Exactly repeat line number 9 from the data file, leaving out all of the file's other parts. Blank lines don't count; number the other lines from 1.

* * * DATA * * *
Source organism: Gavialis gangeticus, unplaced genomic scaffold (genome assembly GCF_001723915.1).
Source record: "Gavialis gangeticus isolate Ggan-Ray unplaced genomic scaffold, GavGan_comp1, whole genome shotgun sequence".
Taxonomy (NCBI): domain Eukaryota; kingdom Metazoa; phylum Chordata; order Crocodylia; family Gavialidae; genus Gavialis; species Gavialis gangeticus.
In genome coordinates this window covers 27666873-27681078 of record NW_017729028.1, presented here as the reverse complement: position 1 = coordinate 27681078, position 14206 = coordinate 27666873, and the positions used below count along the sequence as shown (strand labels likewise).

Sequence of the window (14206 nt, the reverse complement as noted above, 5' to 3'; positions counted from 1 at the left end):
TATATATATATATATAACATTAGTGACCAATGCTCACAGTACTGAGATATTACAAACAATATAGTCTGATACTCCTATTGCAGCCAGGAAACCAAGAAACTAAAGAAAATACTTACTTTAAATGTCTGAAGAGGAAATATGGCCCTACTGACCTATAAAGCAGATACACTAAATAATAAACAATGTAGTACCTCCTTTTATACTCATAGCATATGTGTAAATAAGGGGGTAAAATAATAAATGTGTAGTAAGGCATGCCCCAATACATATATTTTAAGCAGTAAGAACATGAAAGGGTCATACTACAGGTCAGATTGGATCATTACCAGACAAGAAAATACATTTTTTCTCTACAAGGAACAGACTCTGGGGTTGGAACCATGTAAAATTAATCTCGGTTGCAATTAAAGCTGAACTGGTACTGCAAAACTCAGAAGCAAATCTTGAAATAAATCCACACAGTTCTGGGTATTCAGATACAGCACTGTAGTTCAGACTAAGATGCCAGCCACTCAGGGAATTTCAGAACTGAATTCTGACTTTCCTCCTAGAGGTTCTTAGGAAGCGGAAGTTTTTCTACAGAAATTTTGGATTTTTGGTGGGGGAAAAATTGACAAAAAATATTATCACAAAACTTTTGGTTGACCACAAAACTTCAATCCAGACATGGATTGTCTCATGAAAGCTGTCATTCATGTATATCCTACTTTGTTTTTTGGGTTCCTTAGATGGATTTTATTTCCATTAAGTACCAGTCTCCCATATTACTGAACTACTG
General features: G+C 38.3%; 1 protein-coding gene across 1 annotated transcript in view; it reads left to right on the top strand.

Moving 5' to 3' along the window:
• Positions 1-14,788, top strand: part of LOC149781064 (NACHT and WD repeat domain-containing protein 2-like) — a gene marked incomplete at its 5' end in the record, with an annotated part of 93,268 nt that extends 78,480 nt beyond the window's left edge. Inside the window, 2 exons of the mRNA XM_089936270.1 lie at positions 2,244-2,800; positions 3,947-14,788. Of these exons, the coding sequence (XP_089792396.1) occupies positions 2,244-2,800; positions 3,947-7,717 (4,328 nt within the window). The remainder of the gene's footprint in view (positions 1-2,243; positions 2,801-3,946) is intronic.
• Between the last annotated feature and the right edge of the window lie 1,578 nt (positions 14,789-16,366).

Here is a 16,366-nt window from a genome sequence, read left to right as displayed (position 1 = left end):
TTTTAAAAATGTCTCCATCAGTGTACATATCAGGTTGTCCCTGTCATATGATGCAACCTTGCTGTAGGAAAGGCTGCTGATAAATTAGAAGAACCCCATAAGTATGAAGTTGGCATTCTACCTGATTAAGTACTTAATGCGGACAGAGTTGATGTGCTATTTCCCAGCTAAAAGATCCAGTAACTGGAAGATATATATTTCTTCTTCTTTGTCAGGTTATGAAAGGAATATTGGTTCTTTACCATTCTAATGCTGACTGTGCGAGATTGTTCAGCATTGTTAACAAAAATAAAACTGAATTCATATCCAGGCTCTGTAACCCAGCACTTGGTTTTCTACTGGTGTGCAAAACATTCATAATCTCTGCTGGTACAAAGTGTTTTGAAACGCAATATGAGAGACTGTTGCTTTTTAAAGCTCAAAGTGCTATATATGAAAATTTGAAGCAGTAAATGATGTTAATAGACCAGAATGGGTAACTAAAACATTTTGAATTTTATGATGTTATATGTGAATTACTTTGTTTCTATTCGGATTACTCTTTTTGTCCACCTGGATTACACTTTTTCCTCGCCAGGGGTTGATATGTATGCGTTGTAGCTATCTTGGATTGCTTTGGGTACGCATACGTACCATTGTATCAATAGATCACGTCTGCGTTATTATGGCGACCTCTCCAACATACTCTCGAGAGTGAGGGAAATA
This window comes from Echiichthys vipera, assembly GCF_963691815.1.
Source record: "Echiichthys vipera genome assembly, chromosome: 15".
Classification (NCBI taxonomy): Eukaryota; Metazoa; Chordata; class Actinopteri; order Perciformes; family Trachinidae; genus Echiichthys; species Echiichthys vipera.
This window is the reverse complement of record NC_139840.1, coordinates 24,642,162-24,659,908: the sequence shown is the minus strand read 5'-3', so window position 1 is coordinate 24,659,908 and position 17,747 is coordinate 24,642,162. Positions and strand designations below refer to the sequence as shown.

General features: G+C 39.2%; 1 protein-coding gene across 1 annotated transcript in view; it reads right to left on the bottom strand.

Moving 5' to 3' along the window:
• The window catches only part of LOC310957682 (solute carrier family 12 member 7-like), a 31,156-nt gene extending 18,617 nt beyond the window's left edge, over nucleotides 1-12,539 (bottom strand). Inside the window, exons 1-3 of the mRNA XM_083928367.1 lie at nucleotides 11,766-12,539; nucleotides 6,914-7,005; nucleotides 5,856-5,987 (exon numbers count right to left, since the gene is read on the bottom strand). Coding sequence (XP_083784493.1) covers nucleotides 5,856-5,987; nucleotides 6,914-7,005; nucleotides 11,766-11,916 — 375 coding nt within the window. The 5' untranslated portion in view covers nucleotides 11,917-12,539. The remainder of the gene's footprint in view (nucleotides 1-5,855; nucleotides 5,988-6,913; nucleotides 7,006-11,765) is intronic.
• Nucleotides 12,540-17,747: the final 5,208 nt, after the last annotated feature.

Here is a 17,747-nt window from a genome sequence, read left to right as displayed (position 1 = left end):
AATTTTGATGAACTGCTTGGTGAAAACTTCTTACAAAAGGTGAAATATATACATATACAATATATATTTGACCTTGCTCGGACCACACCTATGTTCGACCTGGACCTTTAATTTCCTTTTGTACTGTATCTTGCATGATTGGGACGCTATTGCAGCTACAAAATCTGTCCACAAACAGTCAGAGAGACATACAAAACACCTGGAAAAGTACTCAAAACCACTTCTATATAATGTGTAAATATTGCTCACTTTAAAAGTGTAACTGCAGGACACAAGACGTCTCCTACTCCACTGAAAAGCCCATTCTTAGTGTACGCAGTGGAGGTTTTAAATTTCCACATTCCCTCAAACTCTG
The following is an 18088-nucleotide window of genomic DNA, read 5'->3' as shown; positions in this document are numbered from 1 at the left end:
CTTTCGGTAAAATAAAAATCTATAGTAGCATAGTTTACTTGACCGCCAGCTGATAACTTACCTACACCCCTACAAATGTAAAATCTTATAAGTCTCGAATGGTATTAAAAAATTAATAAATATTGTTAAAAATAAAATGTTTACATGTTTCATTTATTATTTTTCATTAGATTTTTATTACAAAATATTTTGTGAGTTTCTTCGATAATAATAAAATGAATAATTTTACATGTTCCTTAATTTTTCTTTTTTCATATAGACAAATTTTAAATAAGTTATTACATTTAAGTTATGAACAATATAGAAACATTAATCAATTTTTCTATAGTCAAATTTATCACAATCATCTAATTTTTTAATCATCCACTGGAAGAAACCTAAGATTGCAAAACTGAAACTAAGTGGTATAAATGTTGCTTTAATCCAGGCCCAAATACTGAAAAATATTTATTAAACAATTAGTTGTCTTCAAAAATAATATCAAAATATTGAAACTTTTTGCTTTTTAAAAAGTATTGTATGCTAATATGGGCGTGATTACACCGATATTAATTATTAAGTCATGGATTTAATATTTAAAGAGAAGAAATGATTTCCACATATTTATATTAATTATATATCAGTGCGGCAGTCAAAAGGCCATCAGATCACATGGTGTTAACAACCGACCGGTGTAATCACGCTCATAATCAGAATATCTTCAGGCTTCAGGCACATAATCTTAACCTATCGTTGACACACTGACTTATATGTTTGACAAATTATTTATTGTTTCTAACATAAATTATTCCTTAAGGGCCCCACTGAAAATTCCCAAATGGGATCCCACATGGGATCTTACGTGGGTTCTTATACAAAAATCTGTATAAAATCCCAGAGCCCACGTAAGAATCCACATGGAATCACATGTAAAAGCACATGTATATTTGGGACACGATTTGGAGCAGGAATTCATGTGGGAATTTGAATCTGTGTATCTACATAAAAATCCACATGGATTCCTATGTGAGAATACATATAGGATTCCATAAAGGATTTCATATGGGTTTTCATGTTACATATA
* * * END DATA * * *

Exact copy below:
• Positions 1-14,788, top strand: part of LOC149781064 (NACHT and WD repeat domain-containing protein 2-like) — a gene marked incomplete at its 5' end in the record, with an annotated part of 93,268 nt that extends 78,480 nt beyond the window's left edge. Inside the window, 2 exons of the mRNA XM_089936270.1 lie at positions 2,244-2,800; positions 3,947-14,788. Of these exons, the coding sequence (XP_089792396.1) occupies positions 2,244-2,800; positions 3,947-7,717 (4,328 nt within the window). The remainder of the gene's footprint in view (positions 1-2,243; positions 2,801-3,946) is intronic.